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A boat with a broken mast floats by me in the sky. At the front, a man bends over himself, his upside-down face poking out at me from under his butt. A giant, spiked fish is biting the back of the boat, which is being lifted by a mutant manatee. I turn my head to see a bearded man in a robe inscribed with the letter T. He’s pressing his hands together like he’s praying. What for? Probably for the creature next to him to stop beating him in the face with a fish.
Discerning art viewers may recognize this scene as a snippet from the 16th-century painting, “The Temptation of Saint Anthony,” by Hieronymus Bosch. However, most may not remember St. Anthony’s fish slapping because they did not see the painting as I did, recreated through a virtual reality headset.
This 360° VR recreation of “The Temptation of Saint Anthony” was on display at the French Institute’s first ever Animation Festival in New York this past weekend. The impetus for the festival was to showcase France’s animation lineage, with funky classics like Fantastic Planet and new beauties like The Red Turtle. The VR exhibit felt like an unusual addition but it ended up being my favorite part.
Before going to the Animation Festival I had only seen images of Bosch’s “Saint Anthony” painting online, so, to be fair, I can’t compare my VR experience to the real gold-framed masterpiece. But I can say the VR interpretation was the most fun I’ve ever had with a painting.
The video began with me floating through a flat rendering of the Bosch painting. On the other side I emerged in an aqua-blue land where the occupants of the painting live and breath, taking their cues from the poised actions Bosch left them in. Nothing really looks painted — it’s more like an unfinished video game — but perfect 3D recreation isn’t the point. Instead of digitizing every one of Bosch’s brushstrokes with backbreaking accuracy, the video replicates the painting clearly enough so I can experience its details in an intimate environment. In a museum, there’s the “DO NOT CROSS” barrier tape between me and the artwork, as well as scrutinizing security guards and my own self-consciousness stopping me from scrunching my nose up into a painting and really digging into the details. Inside a VR headset, I’m completely alone with and within the art.
The voiceover narration reminds me of a museum audio guide, except it’s more effective because the whole time I’m listening my eyes are always on the artwork. Whereas in a museum I might be (and definitely am) tempted to distract myself with a spot on the wall or a stranger’s funny hat, in a VR art experience, I can only distract myself with something else in the art itself. I may not have absorbed every narrated detail as I swiveled around, mouth agog at flying fishes, burning churches, and a cave with a human buttocks for an entrance. But I felt exhilarated by every second of it.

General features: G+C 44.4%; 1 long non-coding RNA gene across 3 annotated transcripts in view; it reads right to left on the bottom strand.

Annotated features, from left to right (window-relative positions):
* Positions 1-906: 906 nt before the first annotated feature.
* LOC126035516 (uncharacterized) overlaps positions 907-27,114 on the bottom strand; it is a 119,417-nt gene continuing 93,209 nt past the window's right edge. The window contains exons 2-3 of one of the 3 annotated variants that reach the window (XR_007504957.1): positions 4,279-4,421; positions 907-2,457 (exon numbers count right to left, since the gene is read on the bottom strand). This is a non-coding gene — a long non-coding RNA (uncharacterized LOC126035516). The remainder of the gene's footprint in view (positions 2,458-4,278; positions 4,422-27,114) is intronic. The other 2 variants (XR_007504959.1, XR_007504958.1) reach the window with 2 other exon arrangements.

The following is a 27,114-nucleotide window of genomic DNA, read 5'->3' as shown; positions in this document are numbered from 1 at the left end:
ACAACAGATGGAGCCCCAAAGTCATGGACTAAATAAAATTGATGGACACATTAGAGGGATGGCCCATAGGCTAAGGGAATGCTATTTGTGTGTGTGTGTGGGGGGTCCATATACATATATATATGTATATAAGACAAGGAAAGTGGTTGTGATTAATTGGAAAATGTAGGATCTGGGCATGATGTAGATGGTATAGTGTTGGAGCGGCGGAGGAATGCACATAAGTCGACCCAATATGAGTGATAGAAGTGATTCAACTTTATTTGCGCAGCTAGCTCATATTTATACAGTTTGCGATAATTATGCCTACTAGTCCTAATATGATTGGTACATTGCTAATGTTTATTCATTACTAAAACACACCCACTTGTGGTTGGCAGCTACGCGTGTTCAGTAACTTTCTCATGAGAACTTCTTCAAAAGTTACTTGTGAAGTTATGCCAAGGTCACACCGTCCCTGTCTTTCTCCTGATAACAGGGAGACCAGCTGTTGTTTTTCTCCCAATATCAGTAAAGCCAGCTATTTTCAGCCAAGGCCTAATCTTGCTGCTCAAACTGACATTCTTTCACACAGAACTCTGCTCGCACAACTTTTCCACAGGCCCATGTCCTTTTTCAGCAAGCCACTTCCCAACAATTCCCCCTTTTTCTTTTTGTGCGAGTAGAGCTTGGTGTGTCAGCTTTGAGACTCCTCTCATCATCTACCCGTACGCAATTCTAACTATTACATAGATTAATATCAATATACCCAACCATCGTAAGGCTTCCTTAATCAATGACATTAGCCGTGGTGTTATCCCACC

For the past few years, VR artists have been reinterpreting works by canonical painters like Pieter Bruegel and van Gogh, and for the forward thinkers, Google built a virtual paintbrush. Bosch has previously been virtualized as well, but “Saint Anthony” is one of the first VR fine art experiences to include a narrated guide. Earlier videos, which use music instead, suggest particular moods for viewers to experience the work. Virtual “Saint Anthony” goes beyond simply impressing and tries to educate.
Carlos Franklin, the video’s creator, told me over the phone that he chose Bosch’s “Saint Anthony” because its weirdness was a natural fit for VR. “Nobody understands why Bosch is so weird,” Franklin said. “This painting explains why he was weird.”
Franklin explained that people in Bosch’s lifetime commonly suffered ergot poisoning from eating bread made with infected wheat, and one of the symptoms was hallucinations. “People were having hallucinations about monsters. Everywhere you’re looking is where I was trying to recreate that in the painting. You are seeing what those people were seeing,” Franklin said. “Going into virtual reality is so weird, but Bosch is weird, so I can interpret this painting into this weirdness.”
The biggest hurdle for VR painting experiences is making a virtual world that feels worth temporarily substituting for the real thing without abandoning it for something newer and shinier. “A painting is flat, but you have to think of it as a continuous succession of events happening,” Franklin said. For me, Franklin’s “Saint Anthony” achieves that balance. It adheres to the story inside Bosch’s while also adding a perspective that opens it up to digitally oriented and perhaps impatient viewers.
When I told Franklin I wished the film was longer, he said spending too much time watching VR can make people sick. “When people watched [VR] films longer than six minutes, they got very ill,” he said. But for a painting inspired by fungus-induced hallucinations, wouldn’t recreating that sickness be the ultimate enhancement?
The French Animation Festival took place at the French Institute (22 East 60th Street, Upper East Side, Manhattan) February 2–4.
You can experience the video on your mobile phone here.
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